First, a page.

What Web 2.0 Can Do For You and Your Students

There is no agreed upon definition of Web 2.0. Some people call it the Read/Write Web. I think that name is a better description of what I mean when I say Web 2.0. Web 2.0 applications make it easy to create and share content on the World Wide Web. There are many, many, many such applications, so many that it can be overwhelming. Chris O'Neal has a good list here: [[webtwopointo:.|http://webtwopointo.wikispaces.com/.]]

We're just going to focus on three applications that move from the personal to the social. These are all free applications with multiple uses for both your own productivity and for classroom use. As we look at each one, we'll take some time to brainstorm possible classroom applications.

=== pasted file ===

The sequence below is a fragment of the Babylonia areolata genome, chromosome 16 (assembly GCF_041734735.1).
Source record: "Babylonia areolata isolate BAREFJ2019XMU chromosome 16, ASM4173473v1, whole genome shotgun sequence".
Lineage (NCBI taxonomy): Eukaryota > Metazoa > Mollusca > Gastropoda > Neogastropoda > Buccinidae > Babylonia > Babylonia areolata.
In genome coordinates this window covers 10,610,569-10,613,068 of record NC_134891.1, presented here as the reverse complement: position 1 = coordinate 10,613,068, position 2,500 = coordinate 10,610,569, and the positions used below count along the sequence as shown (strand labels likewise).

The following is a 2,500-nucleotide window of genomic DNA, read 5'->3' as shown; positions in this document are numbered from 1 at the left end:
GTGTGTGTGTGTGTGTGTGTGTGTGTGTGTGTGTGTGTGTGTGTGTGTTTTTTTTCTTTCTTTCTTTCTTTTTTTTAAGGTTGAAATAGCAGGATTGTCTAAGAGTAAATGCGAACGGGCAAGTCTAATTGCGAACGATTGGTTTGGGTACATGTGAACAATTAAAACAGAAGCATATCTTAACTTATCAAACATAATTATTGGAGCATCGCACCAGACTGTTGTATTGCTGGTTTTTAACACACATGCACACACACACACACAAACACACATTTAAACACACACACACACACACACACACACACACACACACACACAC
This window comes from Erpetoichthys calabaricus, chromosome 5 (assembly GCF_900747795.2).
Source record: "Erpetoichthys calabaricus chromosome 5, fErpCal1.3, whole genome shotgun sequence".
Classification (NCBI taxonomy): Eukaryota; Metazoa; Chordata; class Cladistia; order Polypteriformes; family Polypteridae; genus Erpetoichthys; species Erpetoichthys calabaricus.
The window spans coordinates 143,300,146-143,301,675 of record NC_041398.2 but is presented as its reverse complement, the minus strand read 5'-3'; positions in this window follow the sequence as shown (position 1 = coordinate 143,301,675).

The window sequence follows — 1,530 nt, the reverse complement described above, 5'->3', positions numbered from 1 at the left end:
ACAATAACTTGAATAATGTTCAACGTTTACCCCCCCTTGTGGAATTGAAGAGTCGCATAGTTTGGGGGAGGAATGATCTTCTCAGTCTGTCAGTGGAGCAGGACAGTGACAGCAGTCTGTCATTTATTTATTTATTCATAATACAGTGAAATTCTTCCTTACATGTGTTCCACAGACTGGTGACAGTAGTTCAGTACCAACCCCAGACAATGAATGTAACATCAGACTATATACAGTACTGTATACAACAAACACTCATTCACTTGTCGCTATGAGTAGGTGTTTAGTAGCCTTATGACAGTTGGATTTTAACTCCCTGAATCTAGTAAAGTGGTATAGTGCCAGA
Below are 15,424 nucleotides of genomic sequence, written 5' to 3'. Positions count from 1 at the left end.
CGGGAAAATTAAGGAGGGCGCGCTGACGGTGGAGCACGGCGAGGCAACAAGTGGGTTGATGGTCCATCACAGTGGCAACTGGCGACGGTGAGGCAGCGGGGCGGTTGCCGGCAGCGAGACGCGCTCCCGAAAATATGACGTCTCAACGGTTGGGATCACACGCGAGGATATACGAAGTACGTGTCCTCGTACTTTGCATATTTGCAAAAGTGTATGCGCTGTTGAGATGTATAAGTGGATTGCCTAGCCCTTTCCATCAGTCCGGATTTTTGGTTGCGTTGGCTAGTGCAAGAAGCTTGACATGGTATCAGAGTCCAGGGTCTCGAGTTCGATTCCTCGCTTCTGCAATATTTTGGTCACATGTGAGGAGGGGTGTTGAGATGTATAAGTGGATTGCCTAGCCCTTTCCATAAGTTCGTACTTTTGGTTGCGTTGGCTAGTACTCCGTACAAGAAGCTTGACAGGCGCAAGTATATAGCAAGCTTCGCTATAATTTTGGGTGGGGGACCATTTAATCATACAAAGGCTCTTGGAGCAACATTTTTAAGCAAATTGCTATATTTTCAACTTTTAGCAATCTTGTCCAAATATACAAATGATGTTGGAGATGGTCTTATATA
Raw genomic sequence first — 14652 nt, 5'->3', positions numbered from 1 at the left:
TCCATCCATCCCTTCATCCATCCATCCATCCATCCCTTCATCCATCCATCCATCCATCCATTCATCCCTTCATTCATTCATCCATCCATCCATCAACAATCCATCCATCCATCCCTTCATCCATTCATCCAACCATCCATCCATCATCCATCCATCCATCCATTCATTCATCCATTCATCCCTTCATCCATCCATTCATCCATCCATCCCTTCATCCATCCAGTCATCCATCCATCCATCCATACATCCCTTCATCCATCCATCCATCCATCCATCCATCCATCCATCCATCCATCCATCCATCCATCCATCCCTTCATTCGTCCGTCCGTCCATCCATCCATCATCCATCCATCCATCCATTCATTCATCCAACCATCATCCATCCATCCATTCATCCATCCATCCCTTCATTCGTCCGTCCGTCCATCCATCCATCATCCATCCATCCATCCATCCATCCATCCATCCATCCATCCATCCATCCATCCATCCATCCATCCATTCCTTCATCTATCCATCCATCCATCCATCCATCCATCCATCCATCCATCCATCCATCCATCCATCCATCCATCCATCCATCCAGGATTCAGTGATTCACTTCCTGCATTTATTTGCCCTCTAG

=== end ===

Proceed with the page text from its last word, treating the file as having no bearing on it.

iGoogle: http://www.google.com/ig
iGoogle is a combination of a web page design tool and an aggregator. By combining various gadgets, you can create a page both for yourself and your classroom. Once you create an account, you will have access to other great Google tools, like Google Docs and Google Maps. (See, I told you it could be overwhelming!)

Using iGoogle in the Classroom

Wikispaces: http://www.wikispaces.com
Even though I know how to write code and have access to Dreamweaver, I use wikispaces to create webpages. Other users can also edit the pages. It is easy to include graphics and videos. Here's an introduction to wikis:

Using Wikispaces in the Classroom

VSTE's Ning Site: http://vsteonline.ning.com
This social networking tool offers lots of ways to communicate with others. VSTE, the Virginia Society for Technology in Education, has set up a Ning site where educators are having conversations and sharing discussions.

Using Ning in the classroom